Forum for Science, Industry and Business

Sponsored by:     3M 
Search our Site:

 

Today’s baby boomers are heavier and more likely to have arthritis

18.08.2005


Baby-boomers have spent more years living with more obesity than the previous generation, researchers at Beth Israel Deaconess Medical Center (BIDMC) have found. Although it may be too early to tell whether this will lead to a rise in arthritis rates, the study shows more obesity-related arthritis among baby boomers compared to the previous generation.



The study, published in the September issue of the American Journal of Public Health, concluded that obesity rates grew substantially for the baby-boomer generation (born 1946-1965) when compared to the "silent generation" (born 1926-1945). Obesity also increased for the baby-boomers at a younger age than the silent generation.

"We found that the obesity epidemic has affected both the baby-boomers and their predecessors but that the baby-boomers got a much earlier start, and have spent more of their lives in an obese state even though we’ve known that they have had better access to nutrition and information about exercise for much of their lives," says Suzanne Leveille, PhD, senior author of the study.


Arthritis risk soared along with the obesity rates of the baby-boomers, and arthritis cases attributed to obesity rose from 3 percent to 18 percent between 1971 and 2002. Many factors can be attributed to this rise, including the way physicians diagnose arthritis over time, but researchers say the rise in obesity cannot be ignored.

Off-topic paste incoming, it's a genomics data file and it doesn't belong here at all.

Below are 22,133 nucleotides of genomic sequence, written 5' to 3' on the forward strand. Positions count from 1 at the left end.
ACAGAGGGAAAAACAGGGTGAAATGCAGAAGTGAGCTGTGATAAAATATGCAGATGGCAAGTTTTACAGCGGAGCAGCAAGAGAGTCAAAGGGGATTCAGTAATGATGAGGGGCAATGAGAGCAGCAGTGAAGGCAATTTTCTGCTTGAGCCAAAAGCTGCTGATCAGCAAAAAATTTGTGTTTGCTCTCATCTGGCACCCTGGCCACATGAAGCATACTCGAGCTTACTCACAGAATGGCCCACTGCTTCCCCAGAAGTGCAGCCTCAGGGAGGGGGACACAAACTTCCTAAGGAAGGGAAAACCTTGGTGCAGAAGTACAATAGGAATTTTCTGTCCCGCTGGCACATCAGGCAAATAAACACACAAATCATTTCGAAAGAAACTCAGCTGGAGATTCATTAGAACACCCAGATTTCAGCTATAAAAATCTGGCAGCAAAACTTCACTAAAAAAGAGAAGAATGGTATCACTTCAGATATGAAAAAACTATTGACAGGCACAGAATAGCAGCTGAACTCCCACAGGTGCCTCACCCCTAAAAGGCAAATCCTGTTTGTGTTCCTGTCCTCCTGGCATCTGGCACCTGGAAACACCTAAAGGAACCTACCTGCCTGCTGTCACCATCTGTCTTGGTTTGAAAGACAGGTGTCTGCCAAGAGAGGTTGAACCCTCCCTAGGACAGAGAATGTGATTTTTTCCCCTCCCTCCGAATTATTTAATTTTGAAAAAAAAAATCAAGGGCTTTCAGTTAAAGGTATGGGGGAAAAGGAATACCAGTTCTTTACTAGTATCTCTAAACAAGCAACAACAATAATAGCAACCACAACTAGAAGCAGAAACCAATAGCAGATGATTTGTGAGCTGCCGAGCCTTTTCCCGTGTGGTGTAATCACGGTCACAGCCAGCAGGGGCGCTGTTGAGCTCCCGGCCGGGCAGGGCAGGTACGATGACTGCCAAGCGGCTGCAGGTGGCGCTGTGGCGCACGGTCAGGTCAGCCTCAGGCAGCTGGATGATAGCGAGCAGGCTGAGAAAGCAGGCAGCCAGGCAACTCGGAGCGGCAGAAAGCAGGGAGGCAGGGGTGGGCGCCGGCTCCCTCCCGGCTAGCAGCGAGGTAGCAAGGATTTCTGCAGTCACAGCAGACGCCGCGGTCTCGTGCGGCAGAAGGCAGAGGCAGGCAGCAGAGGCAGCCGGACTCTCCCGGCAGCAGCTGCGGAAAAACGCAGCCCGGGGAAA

"Baby-boomers are just approaching the age when arthritis rates begin to rise dramatically. Many baby-boomers have lived with obesity for much of their lives. We can expect to see the health and functional consequences of this epidemic in the coming decades," says Leveille.

"Public health strategies to address obesity and arthritis management could have a major impact on the lives of aging baby-boomers in the years to come."

The researchers used data collected by the US Bureau of the Census and the National Center for Health Statistics. The researchers explored the 1980 to 2000 decennial censuses and the results from the 1971 to 2002 National Health and Nutrition Examination Surveys (NHANES).

In addition to Leveille, study co-authors included BIDMC investigators Christina Wee, MD, MPH, and Lisa Iezzoni, MD, MSc. The authors are all with the Division of General Medicine and Primary Care at BIDMC and the Department of Medicine at Harvard Medical School.

Kathleen Cosgrove | EurekAlert!
Further information:
http://www.bidmc.harvard.edu

More articles from Studies and Analyses:

nachricht New study: How does Europe become a leading player for software and IT services?
03.04.2017 | Fraunhofer-Institut für System- und Innovationsforschung (ISI)

nachricht Reusable carbon nanotubes could be the water filter of the future, says RIT study
30.03.2017 | Rochester Institute of Technology

All articles from Studies and Analyses >>>

The most recent press releases about innovation >>>

Die letzten 5 Focus-News des innovations-reports im Überblick:

Im Focus: Making lightweight construction suitable for series production